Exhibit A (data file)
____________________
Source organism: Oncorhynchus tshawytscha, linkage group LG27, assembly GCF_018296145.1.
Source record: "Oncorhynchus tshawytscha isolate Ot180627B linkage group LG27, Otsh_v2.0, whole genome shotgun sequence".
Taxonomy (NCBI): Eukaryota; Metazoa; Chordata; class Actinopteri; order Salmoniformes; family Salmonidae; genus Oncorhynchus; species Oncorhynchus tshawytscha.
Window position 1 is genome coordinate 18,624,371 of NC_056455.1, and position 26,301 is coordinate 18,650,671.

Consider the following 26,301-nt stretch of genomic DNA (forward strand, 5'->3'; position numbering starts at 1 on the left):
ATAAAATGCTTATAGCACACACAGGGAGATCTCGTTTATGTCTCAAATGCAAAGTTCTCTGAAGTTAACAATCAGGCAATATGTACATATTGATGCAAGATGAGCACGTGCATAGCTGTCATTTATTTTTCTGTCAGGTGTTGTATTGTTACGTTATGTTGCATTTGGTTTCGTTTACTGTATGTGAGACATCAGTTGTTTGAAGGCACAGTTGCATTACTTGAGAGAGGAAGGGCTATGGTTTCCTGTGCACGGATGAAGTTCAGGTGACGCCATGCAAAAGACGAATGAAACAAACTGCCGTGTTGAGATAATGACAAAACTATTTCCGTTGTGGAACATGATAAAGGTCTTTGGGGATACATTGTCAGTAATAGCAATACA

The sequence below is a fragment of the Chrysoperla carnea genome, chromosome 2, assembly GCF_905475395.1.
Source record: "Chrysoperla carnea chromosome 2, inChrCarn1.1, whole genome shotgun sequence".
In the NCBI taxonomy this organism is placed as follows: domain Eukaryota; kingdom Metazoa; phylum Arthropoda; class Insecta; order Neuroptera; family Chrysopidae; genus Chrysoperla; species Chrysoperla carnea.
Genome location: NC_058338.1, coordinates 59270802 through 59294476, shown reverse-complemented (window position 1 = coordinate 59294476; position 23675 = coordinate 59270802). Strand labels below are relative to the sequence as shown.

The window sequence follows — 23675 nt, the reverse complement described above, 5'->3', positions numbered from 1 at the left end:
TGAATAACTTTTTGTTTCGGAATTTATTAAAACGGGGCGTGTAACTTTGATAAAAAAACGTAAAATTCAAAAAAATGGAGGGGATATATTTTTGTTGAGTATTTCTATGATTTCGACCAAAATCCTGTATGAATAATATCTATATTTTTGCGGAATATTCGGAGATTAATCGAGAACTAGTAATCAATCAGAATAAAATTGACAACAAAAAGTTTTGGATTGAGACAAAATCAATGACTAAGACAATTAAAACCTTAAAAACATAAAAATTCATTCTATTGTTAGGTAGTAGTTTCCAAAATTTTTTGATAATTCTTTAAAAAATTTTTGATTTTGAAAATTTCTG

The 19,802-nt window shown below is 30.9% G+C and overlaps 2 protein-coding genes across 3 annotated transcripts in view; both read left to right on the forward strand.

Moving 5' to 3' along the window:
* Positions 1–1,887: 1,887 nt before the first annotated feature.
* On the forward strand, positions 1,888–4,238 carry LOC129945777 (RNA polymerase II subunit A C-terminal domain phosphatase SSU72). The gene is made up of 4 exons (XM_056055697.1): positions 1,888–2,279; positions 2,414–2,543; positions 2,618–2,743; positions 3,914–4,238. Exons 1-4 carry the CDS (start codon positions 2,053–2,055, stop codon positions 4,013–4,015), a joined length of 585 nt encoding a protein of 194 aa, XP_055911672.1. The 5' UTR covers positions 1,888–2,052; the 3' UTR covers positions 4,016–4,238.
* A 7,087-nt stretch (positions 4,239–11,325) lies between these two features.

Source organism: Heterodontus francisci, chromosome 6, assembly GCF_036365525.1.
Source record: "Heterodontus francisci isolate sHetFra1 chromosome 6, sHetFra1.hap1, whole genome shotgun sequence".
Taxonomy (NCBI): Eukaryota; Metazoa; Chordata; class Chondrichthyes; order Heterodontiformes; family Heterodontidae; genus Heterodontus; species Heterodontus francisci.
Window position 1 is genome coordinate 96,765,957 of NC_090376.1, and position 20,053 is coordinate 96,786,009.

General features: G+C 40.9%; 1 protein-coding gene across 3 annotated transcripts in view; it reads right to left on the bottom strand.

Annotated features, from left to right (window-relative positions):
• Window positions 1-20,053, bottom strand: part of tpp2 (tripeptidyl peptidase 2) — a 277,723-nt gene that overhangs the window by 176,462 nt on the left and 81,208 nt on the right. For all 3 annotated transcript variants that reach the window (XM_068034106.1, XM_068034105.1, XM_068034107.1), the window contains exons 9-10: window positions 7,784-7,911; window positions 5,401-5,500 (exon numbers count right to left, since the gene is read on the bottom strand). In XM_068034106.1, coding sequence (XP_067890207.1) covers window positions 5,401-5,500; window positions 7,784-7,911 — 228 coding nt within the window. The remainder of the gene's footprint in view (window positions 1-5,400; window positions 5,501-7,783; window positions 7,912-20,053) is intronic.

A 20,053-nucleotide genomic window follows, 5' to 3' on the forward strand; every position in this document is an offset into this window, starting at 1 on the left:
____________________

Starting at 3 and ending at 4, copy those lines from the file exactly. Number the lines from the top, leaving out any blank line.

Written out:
Taxonomy (NCBI): Eukaryota; Metazoa; Chordata; class Actinopteri; order Salmoniformes; family Salmonidae; genus Oncorhynchus; species Oncorhynchus tshawytscha.
Window position 1 is genome coordinate 18,624,371 of NC_056455.1, and position 26,301 is coordinate 18,650,671.